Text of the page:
Priam is killed during the Sack of Troy by Achilles' son Neoptolemus (also known as Pyrrhus). His death is graphically related in Book II of Virgil's Aeneid. In Virgil's description, Neoptolemus first kills Priam's son Polites in front of his father as he seeks sanctuary on the altar of Zeus. Priam rebukes Neoptolemus, throwing a spear at him, harmlessly hitting his shield. Neoptolemus then drags Priam to the altar and there kills him too. Priam's death is alternatively depicted in some Greek vases. In this version, Neoptolemus clubs Priam to death with the corpse of the latter's baby grandson, Astyanax.[11]


Family tree[edit]

Cultural depiction[edit]

In film

In TV series

In theater

Les Troyens in which King Priam plays a minor role.

King Priam.

See also[edit]


  1. ^ "Priam | Myth, Significance, & Trojan War | Britannica". Retrieved 2022-03-30.
  2. ^ Frank Starke, “Troia im Kontext des historisch-politischen und sprachlichen Umfeldes Kleinasiens im 2. Jahrtausend”, Studia Troica 7 (1997), 458, n. 114, referring to the author's previous work, Untersuchungen zur Stammbildung des keilschrift-luwischen Nomens (1990), 455, n. 1645: “Priya-muwa- ‘der hervorragenden, vortrefflichen Mut hat’”.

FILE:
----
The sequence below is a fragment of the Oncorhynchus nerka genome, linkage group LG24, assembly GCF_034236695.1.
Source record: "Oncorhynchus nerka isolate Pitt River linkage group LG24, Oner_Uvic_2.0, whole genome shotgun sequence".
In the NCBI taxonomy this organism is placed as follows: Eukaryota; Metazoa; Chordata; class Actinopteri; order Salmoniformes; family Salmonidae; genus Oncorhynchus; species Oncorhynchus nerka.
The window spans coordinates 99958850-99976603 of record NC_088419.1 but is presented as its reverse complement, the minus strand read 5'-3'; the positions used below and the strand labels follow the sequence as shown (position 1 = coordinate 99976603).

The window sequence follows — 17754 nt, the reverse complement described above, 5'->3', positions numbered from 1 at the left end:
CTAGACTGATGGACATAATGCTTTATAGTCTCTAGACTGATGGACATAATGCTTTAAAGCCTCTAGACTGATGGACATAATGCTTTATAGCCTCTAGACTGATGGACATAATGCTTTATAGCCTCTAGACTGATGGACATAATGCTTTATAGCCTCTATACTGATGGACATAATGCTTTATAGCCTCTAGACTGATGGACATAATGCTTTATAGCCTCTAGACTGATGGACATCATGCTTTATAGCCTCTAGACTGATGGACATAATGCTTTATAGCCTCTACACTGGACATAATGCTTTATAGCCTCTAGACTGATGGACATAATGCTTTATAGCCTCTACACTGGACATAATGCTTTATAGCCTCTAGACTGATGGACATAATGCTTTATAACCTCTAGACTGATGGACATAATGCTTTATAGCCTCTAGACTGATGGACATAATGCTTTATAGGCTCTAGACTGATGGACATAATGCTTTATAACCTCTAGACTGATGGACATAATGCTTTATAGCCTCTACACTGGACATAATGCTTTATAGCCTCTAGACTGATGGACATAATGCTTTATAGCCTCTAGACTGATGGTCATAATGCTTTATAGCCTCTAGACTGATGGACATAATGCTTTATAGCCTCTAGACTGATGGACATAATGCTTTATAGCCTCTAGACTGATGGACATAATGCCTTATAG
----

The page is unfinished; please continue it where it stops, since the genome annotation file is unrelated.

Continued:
3. ^ Haas, Die hethitische Literatur: Texte, Stilistik, Motive (2006), 5.
  4. ^ Calvert Watkins, "The Language of the Trojans", Troy and the Trojan War: A Symposium Held at Bryn Mawr College, October 1984, ed. Machteld Johanna Mellink (Bryn Mawr, Penn: Bryn Mawr Commentaries, 1986), 57, citing L. Zgusta, Kleinasiatische Personennamen (Prague 1964), 417:1203-1 and Anatolische Personennamensippen I (Prague 1964), 157.
  5. ^ S.P. Morris, "A Tale of Two Cities", American Journal of Archaeology 93 (1989), p. 532.
  6. ^ Jenny March, The Penguin Book of Classical Myths (London: Penguin Books, 2008), p. 300
  7. ^ Apollodorus, 2.6, f.n. 15
  8. ^ Malalas, Chronography 5.105
  9. ^ Dares Phrygius, History of the Fall of Troy 12
  10. ^ The Iliad, Fagles translation. Penguin Books, 1991, p. 605.
  11. ^ Lexicon Iconographicum Mythologiae Classicae II.2.684–85